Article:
Yeshua the Mashiakh told us the two greatest commandments were to love God unreservedly and to love other people unselfishly (Matt. 22:34–40; Mark 12:28–31; Deut. 6:4–6; Lev. 19:18). Learning what the LORD would do in a situation — to walk as He walked (1Jn. 2:6) — is at the heart of this week’s Torah reading מִּשְׁפָּטִים Mishpatim (“judgements,” Ex. 21:1-24:18).
The standard companion reading (haftarah) from the Writings and Prophets for Mishpatim is Jer. 34:8–22, 33:2–26.
The following are recorded discussions by Hallel Fellowship teachers on Scriptures related to Mishpatim.
Journey to the 10
Exodus 12–20 recounts a transformation of Israel from a people in bondage to a truly free nation of ambassadors of the Kingdom of God. This “Journey to the 10” is a path each believer should take before and after baptism to become fully mature, not lacking anything. (Start the series of studies from the beginning.) This is the backdrop for Exodus 21–24.
Yeshua told us that the second greatest commandment was to “love your neighbor as yourself.” How do we go from loving our neighbors on a theoretical level to a practical level? Exodus 21 doesn’t just show us how people should treat people. It also teaches us how God treats people. God is going to treat you the same way you treat others. If you abuse people, God will allow abuse to come to you. If you are kind to others, God will be kind to you.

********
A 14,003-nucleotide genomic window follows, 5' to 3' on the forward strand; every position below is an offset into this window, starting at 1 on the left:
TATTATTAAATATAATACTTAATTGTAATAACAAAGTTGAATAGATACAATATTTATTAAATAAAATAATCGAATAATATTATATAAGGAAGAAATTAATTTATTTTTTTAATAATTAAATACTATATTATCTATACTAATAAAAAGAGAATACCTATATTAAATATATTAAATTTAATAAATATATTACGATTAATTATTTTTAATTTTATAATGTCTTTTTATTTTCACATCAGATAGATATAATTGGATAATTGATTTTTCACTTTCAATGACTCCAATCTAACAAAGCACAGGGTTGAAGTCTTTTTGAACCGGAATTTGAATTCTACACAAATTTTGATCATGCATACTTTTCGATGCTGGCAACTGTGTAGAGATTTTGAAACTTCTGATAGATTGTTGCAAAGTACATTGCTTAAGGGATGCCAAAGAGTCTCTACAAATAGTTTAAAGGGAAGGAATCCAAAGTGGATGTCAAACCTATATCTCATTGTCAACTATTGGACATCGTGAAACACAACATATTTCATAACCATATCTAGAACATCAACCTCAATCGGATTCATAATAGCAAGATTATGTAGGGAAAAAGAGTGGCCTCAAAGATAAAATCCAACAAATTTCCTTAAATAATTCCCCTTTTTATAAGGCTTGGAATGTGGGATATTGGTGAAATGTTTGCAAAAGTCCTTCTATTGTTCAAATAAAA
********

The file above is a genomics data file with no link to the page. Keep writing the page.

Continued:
The judgments that God gave Moshe (Moses) to teach the Israelite people tell us a lot about God’s character and personality. We learn how God sees us as well. It’s a difficult section to go through because these judgements cover so many issues that aren’t related directly to one another but these things have been written down for us to learn. These judgements are written for us so we can avoid incurring them on ourselves.
In Exodus 24, we read that after the revelation of the 10 Commandments, God wanted to reveal more information to Moshe (Moses) but for part of that journey, he brought an entourage. God told Moshe to appear before Him but God also called for Aharon (Aaron), Nadab ben Aharon, Abihu ben Aharon, and 70 of the elders of Israel to meet with Him on the mountain first for a seven-day feast, and they did meet Him.
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